“This comes as a bit of a surprise,” the authors note, “as investors continue to cite concerns regarding rising interest rates, asset valuations, and geopolitical risks, in addition to the perception of being late in the cycle.” However, all these concerns might be outweighed by the fact that from the standpoint of individual portfolios real estate has continued to perform well.
Insurance companies and public pensions – the investors that also showed the greatest increase in target allocations – led the rise in investor sentiment, while private pension funds were the only group to show a decline in conviction in 2018. Geographically, Asia-Pacific was the most positive, while the Americas and EMEA showed lesser increases, but increases nonetheless.
The use of outsourcing is growing as target allocations are rising. About 70% of respondents outsourced their entire real estate portfolio in 2018; and only 4% managed their entire real estate allocation in-house. “Rising target allocations and an increase in cross-border investing continue to drive the percentage of investors that plan to outsource management,” notes the study, which revealed that 85% of new investments over the
next year will be allocated to third parties for management. Institutions still favour existing manager relationships, although 25% said that they intend to increase the number of new manager relationships – a figure that rose for the third consecutive year.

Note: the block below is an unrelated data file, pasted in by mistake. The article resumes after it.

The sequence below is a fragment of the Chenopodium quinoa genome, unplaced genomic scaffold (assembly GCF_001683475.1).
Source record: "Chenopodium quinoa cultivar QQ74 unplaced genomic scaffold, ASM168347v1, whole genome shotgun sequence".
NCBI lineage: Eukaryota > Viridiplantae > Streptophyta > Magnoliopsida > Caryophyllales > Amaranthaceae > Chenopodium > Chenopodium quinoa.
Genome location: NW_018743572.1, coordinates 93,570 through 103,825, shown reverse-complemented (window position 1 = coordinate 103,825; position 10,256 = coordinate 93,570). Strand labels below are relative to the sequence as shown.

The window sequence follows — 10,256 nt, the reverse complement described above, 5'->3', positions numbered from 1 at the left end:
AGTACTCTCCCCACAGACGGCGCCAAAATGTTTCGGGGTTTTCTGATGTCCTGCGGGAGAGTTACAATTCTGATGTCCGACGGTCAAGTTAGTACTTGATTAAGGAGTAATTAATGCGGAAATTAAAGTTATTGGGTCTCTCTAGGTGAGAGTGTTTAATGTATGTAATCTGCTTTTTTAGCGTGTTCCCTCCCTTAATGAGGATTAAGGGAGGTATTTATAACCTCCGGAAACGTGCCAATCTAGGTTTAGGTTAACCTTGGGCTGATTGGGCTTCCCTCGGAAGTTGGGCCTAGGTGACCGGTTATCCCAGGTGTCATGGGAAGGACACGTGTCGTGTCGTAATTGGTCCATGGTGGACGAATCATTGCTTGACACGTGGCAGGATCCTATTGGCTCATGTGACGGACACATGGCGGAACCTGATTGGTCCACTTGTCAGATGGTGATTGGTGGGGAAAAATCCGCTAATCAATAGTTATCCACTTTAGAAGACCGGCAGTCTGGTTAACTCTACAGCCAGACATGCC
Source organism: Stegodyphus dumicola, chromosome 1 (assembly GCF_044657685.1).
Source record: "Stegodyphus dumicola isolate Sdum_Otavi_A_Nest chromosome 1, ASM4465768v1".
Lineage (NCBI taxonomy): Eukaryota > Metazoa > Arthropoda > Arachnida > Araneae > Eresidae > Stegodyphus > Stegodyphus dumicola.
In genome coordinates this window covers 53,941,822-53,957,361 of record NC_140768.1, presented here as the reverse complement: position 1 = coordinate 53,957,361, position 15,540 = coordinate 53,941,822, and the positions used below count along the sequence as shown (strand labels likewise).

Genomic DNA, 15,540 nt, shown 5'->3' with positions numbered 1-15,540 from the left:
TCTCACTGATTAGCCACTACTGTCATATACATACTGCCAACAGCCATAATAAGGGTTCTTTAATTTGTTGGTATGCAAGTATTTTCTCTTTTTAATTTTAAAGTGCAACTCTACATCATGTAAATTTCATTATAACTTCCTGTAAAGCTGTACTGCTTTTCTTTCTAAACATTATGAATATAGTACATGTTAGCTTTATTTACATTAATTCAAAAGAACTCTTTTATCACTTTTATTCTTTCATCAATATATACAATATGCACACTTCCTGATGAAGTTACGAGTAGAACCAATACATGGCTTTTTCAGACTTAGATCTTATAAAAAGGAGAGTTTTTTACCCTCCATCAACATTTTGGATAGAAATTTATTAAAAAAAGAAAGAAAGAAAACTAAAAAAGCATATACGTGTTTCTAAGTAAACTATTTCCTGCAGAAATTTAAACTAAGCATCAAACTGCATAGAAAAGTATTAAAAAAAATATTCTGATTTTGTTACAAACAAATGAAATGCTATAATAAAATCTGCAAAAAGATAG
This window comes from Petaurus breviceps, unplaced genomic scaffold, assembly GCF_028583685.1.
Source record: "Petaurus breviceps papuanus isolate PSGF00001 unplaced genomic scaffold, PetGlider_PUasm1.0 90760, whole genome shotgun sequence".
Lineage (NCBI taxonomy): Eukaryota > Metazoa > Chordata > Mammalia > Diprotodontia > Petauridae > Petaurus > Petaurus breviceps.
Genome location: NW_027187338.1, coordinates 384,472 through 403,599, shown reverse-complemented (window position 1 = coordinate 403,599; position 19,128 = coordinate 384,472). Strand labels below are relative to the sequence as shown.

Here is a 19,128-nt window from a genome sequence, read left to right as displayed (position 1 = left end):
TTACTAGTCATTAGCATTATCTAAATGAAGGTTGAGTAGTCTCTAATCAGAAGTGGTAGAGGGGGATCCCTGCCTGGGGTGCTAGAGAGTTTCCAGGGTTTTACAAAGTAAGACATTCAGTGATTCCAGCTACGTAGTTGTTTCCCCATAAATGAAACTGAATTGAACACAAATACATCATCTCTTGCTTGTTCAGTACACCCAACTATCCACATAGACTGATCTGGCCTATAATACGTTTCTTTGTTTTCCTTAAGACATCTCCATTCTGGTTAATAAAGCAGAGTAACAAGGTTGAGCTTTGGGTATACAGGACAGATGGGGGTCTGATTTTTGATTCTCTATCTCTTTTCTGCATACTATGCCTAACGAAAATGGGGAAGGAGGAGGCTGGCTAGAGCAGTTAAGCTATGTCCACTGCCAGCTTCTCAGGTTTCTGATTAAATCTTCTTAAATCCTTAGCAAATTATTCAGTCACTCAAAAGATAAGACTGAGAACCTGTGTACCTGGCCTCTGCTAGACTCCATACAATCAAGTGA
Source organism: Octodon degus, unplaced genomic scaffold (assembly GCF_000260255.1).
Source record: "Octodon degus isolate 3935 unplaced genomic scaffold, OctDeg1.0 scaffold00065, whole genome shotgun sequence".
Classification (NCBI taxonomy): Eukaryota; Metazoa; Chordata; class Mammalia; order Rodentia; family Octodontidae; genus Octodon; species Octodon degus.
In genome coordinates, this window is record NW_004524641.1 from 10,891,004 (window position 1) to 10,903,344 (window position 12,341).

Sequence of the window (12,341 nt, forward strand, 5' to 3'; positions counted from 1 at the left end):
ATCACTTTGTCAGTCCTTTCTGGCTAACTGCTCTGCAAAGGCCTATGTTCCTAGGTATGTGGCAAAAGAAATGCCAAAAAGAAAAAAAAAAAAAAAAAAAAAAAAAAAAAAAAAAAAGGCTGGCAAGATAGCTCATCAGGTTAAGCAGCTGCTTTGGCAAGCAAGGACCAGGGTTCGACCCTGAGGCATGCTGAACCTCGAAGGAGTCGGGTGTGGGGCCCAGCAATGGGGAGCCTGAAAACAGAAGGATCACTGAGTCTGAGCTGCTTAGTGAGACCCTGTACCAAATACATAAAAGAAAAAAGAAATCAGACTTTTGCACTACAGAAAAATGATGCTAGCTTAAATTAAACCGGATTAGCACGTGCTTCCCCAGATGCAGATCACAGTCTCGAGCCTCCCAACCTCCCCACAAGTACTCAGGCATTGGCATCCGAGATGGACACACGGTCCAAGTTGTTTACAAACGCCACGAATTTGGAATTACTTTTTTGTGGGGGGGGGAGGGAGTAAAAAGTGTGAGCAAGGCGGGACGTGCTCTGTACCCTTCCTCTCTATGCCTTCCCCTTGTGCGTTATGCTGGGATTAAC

Investors are also moving away from core to more alpha-based strategies, a new trend this year, Weill said. Interest in core strategies is trending down, while value-add strategies continue to be the most favoured investment strategy, while interest in opportunistic strategies is also rising (figure 4). “I would expect interest in core to continue to moderate,” said Weill, “especially if interest rates continue to rise, leading to an increase in cap rates.”
But strategic orientation varies markedly by region and by type of institution.
The Americas showed the lowest interest in core strategies and the highest interest in value-add and opportunistic strategies. “This is likely based on concerns about valuations peaking, driven in part by an influx of foreign capital in recent years into major North American real estate markets,” write the authors, because competition in core markets has pushed prices up and forced institutions into secondary markets for core properties. In other geographies, although interest in value-add and opportunistic strategies is rising, the attraction of core markets has hardly waned.
More than two thirds (36%) of endowments and foundations were actively investing in core, compared with 78% of public pensions and 100% of sovereign wealth funds and government entities.
North America continues to be the preferred destination of new investment, with 91% of those surveyed saying they intend to invest in the region in 2018. However, the authors note: “Anecdotally we have heard from investors in EMEA and Asia-Pacific that it has become increasingly harder to find attractive opportunities in the US, which has only been exacerbated by the strength of the US dollar and historically high cost of currency hedging.”
The 2018 Allocations Monitor is based on data collected from 208 institutional investors representing 29 countries. Their total assets under management of more than $11trn includes $1trn in real estate assets. The 2018 response rate was slightly higher than in previous years.